Erich Maria Remarque
Erich Maria Remarque, circa 1928
1898, Osnabrück, Prussia, German Empire
1970, Locarno, Switzerland
Germany, Switzerland, United States
Novels, stories, plays, essays, screenplay
Literary, war novels, romance
Shaping the twentieth century
Remarque was a great and popular writer for more than four decades, but will be remembered always for his first gigantically influential novel, All Quiet on the Western Front.
When we say "influential", we don't mean only in the book's influence on other authors (although it did set the standard for writing about war in the twentieth century), but in its impact on the world's people and even on their governments. It's the one fictional work of the era that we might say has affected history. There is no telling how many readers and leaders were moved by the book to become anti-militaristic.
More importantly though, its depictions of the soul-destroying insanity of warfare have become part of our modern response to war—among those of us both for and against any particular conflict—without us necessarily realizing how we have come to absorb these attitudes.
This pervasive effect is what elevates Remarque's first novel into being an icon of the modern world above his many other worthy works.
Of French ancestry, he was born Erich Paul Remark in Osnabrück, Germany and attended the University of Münster. At eighteen he enlisted in the German Army during World War I where he was wounded five times. His experiences served as the basis of his third published novel, All Quiet on the Western Front, which follows a group of schoolmates who enter the war eagerly but find themselves in a hell they can never escape. Three film versions have been made of the novel, most notably the classic 1930 film in which the tragic ending was changed, and the harrowing most recent adaptation that adds more historical narrative.
A sequel, The Road Back (1931, also translated as The Way Back), follows surviving soldiers of the earlier novel into chaotic, postwar Germany. It too was made into a film.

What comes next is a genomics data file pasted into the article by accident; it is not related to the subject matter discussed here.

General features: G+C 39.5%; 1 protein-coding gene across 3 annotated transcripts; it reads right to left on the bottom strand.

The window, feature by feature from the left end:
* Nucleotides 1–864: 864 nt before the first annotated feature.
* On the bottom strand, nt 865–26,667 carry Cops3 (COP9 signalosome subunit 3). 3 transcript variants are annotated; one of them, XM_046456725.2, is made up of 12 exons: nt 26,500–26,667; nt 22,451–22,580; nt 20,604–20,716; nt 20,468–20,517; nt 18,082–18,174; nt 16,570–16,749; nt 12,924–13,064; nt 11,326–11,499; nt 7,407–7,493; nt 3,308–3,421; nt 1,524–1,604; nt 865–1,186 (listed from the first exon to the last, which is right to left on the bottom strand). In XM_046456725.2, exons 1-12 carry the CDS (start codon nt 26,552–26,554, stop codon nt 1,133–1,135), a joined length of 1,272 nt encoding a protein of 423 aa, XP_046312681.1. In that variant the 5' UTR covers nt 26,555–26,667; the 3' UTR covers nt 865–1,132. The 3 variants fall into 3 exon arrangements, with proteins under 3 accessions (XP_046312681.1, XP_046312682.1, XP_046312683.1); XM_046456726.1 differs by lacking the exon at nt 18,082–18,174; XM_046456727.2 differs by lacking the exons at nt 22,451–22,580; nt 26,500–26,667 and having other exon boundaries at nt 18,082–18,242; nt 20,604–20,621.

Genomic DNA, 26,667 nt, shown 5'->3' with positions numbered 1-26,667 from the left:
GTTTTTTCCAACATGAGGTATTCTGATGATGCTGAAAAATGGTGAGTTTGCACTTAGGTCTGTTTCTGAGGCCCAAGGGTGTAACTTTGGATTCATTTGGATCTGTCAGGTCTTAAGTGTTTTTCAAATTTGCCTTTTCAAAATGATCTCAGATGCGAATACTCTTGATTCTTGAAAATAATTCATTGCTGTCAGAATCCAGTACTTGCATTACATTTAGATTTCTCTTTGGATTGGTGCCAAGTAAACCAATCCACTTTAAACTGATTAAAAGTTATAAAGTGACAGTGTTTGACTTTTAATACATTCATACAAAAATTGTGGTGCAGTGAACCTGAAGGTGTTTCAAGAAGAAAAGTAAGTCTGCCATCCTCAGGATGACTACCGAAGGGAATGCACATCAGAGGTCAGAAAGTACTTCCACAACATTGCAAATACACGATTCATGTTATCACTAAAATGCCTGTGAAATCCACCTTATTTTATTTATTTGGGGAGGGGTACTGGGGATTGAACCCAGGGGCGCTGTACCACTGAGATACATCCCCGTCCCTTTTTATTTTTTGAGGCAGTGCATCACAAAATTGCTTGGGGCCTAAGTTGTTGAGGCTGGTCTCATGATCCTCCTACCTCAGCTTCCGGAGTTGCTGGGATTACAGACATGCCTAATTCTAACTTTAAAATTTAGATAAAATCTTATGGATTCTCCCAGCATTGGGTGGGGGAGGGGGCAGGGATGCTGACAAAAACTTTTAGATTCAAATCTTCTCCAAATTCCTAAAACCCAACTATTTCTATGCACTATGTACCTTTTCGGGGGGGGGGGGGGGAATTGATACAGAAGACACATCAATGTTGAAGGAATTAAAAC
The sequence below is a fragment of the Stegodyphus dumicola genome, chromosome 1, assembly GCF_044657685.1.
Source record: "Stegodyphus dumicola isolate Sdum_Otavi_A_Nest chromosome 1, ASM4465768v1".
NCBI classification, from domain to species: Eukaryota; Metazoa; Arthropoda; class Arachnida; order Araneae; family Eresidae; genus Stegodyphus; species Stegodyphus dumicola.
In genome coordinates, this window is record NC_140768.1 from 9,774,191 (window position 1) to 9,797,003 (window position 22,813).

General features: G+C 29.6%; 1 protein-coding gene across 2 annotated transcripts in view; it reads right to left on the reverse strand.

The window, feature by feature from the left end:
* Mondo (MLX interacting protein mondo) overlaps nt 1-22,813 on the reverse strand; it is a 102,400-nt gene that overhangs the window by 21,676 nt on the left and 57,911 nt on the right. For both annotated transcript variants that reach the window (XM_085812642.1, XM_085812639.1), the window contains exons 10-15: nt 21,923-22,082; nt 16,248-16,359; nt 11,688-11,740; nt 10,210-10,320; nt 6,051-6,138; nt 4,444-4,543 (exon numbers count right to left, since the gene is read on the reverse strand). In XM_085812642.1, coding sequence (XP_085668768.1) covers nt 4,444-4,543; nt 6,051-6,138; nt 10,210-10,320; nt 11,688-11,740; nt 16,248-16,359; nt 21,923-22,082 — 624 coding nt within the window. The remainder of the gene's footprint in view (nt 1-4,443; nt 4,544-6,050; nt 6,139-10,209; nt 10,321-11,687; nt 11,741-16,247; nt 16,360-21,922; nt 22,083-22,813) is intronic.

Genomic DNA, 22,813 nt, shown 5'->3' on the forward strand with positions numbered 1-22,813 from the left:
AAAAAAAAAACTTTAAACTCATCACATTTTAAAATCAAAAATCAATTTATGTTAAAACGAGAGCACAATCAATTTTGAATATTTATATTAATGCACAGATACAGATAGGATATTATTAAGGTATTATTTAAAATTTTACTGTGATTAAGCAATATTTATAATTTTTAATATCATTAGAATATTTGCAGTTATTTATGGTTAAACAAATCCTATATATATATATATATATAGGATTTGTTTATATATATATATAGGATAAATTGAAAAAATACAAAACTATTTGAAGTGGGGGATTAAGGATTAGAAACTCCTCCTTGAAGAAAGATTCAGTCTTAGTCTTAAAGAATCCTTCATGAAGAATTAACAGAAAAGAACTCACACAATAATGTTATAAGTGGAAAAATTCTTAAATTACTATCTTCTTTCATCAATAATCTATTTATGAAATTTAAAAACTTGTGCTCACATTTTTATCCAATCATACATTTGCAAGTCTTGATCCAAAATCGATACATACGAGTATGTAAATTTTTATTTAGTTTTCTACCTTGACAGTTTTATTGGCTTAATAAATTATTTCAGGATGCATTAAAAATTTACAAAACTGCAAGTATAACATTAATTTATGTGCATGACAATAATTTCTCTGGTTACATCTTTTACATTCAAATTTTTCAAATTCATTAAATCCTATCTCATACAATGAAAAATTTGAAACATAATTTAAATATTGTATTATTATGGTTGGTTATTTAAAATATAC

An opponent of the rising Nazis in Germany, Remarque left Germany in 1932 for Switzerland. In his homeland his books were burnt and censored and he was stripped of citizenship. In 1939 he moved to the United States and eventually became an American citizen, though he returned to Switzerland after the Second World War.
He continued to set his stories amidst postwar European upheaval. Three Comrades (1937) is a strongly anti-fascist story of three disillusioned soldiers in Germany after the first world war. A Hollywood movie based on it the next year deleted political content, such as book-burnings and anti-Semitism, to produce an inoffensive romantic story. (F. Scott Fitzgerald worked on the screenplay until it was taken away from him.)
Arch of Triumph (1946), about an embittered German refugee and an actress in Paris during the Second World War, was adapted for a film starring Charles Boyer and Ingrid Bergman in 1947, as well as a television movie in 1984. A Time to Love and a Time to Die (1947), a love-story about a German soldier on leave from the Russian front, also provided the basis for a film.
Spark of Life (1952) was a fictional documentary about life in Nazi concentration camps and The Black Obelisk (1956) was a tragicomedy, again situated in 1920s Germany.
Other notable works include a play (Full Circle, 1956), a novel (Night in Lisbon, 1964) that followed two refugees fleeing Nazism to Portugal, and Shadows in Paradise published posthumously in 1971.
Like All Quiet on the Western Front, these books won Remarque a reputation as a left-wing writer, though his works were never overtly political. He was always more interested in the human story of individuals caught up in the events of that era, Remarque said.
The novel Heaven Has No Favourites (1961) is a late exception from the postwar theme for Remarque, concerning a racing driver who falls in love with an incurably ill girl. It was filmed as Bobby Deerfield, starring Al Pacino, in 1977—years after Remarque's death.
All his novels after All Quiet on the Western Front are worth reading for their studies of humanity facing tragic situations, though only that early masterpiece reached the world-changing levels that few writers ever attain.
— Eric McMillan